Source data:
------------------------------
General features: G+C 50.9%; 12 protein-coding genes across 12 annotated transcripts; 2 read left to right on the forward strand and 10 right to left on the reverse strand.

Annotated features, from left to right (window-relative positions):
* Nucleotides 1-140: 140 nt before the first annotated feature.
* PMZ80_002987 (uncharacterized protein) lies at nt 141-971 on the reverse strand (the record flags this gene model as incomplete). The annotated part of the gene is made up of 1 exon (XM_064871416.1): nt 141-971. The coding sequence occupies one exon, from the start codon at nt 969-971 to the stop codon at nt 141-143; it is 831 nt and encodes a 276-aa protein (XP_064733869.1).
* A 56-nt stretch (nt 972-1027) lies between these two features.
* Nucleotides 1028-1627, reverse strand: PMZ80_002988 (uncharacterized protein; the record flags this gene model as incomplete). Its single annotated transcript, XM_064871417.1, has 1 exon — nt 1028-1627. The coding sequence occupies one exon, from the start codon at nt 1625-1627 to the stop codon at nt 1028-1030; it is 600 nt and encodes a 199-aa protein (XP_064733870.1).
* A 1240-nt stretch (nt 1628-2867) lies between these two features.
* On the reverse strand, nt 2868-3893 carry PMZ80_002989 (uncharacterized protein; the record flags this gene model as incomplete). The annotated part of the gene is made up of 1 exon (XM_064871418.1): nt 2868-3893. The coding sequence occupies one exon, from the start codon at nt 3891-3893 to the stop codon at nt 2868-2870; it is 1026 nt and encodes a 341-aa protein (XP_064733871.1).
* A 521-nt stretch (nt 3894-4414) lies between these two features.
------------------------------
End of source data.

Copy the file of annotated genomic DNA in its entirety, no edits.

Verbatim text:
General features: G+C 50.9%; 12 protein-coding genes across 12 annotated transcripts; 2 read left to right on the forward strand and 10 right to left on the reverse strand.

Annotated features, from left to right (window-relative positions):
* Nucleotides 1-140: 140 nt before the first annotated feature.
* PMZ80_002987 (uncharacterized protein) lies at nt 141-971 on the reverse strand (the record flags this gene model as incomplete). The annotated part of the gene is made up of 1 exon (XM_064871416.1): nt 141-971. The coding sequence occupies one exon, from the start codon at nt 969-971 to the stop codon at nt 141-143; it is 831 nt and encodes a 276-aa protein (XP_064733869.1).
* A 56-nt stretch (nt 972-1027) lies between these two features.
* Nucleotides 1028-1627, reverse strand: PMZ80_002988 (uncharacterized protein; the record flags this gene model as incomplete). Its single annotated transcript, XM_064871417.1, has 1 exon — nt 1028-1627. The coding sequence occupies one exon, from the start codon at nt 1625-1627 to the stop codon at nt 1028-1030; it is 600 nt and encodes a 199-aa protein (XP_064733870.1).
* A 1240-nt stretch (nt 1628-2867) lies between these two features.
* On the reverse strand, nt 2868-3893 carry PMZ80_002989 (uncharacterized protein; the record flags this gene model as incomplete). The annotated part of the gene is made up of 1 exon (XM_064871418.1): nt 2868-3893. The coding sequence occupies one exon, from the start codon at nt 3891-3893 to the stop codon at nt 2868-2870; it is 1026 nt and encodes a 341-aa protein (XP_064733871.1).
* A 521-nt stretch (nt 3894-4414) lies between these two features.